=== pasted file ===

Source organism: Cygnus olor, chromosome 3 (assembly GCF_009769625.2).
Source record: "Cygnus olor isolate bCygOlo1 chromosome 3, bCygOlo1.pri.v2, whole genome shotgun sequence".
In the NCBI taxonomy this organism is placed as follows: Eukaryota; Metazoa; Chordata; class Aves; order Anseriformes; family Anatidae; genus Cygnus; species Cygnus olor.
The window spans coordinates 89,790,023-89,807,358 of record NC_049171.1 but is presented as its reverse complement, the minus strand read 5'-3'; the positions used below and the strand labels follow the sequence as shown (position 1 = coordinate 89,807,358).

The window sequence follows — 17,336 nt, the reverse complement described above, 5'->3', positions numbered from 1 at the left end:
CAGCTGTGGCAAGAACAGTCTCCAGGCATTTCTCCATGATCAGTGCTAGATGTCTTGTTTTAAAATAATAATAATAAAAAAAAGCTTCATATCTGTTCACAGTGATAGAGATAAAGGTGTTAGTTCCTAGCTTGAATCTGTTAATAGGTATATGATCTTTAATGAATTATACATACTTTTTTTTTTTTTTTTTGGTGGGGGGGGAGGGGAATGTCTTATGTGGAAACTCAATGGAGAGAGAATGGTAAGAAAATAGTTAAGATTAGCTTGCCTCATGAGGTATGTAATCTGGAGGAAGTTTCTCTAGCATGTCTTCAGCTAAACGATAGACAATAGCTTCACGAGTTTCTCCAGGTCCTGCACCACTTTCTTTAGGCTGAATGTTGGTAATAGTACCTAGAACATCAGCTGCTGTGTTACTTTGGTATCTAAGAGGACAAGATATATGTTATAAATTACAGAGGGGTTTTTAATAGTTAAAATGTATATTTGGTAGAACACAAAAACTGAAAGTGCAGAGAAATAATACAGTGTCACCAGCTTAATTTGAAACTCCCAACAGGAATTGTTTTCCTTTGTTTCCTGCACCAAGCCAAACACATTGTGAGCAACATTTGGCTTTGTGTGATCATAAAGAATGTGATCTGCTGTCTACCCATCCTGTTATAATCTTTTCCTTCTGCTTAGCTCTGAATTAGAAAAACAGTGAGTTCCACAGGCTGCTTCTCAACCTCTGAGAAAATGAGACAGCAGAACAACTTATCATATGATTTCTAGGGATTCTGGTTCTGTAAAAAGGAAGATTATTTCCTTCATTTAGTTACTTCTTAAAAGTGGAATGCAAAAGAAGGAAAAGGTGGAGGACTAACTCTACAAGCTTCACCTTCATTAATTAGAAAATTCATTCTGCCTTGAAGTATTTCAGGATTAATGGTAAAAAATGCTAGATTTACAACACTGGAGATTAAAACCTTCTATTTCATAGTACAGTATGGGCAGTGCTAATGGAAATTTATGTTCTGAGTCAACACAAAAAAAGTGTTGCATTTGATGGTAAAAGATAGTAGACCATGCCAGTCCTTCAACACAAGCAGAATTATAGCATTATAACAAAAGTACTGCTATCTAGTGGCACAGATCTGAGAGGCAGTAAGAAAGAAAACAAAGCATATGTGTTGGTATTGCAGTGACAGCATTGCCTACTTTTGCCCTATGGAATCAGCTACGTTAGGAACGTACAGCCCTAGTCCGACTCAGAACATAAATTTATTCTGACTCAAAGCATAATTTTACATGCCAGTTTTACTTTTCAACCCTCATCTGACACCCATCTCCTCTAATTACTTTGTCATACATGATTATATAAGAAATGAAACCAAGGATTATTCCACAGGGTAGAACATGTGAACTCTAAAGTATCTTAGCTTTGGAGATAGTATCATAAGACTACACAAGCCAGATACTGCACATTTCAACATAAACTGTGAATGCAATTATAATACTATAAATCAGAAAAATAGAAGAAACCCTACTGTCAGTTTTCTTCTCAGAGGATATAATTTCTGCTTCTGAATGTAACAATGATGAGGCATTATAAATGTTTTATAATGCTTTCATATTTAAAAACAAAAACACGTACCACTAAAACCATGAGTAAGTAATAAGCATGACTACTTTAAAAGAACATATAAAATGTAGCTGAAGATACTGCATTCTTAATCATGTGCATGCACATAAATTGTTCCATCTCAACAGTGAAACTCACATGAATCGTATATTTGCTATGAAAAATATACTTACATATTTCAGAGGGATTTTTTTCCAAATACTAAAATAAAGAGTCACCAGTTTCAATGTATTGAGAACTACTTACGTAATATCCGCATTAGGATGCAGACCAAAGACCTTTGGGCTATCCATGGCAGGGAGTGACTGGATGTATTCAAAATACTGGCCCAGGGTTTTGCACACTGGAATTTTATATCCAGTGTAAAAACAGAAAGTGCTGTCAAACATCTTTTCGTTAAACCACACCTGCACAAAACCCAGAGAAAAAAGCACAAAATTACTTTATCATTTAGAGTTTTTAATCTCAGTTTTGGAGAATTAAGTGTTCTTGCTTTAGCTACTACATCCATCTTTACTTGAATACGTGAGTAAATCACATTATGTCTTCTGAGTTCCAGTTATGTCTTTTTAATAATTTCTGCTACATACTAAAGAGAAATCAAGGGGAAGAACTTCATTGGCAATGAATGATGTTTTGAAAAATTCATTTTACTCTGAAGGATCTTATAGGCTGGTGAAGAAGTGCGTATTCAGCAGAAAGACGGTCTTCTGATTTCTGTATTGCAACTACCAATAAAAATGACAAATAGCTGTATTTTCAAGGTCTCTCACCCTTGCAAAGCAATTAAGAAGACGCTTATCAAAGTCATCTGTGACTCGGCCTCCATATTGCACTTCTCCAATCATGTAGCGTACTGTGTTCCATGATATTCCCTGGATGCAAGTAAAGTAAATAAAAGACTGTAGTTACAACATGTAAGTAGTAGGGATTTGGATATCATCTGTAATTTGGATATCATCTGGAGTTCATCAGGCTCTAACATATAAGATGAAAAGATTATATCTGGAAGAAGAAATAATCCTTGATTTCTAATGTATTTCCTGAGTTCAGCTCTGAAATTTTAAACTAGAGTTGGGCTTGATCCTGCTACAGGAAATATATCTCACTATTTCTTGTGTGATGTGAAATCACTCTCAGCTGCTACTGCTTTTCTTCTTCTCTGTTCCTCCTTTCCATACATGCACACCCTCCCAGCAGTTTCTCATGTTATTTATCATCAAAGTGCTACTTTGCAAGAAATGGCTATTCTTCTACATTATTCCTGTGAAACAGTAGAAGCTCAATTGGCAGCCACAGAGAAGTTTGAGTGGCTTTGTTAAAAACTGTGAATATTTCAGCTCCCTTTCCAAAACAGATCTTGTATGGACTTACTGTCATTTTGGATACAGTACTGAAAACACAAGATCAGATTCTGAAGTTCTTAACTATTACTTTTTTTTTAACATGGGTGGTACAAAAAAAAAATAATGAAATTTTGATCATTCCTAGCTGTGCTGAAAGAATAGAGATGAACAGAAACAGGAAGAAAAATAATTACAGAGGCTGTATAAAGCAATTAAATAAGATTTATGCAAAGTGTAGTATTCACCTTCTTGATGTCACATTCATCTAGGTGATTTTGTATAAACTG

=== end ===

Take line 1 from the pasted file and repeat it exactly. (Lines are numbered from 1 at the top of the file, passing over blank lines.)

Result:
Source organism: Cygnus olor, chromosome 3 (assembly GCF_009769625.2).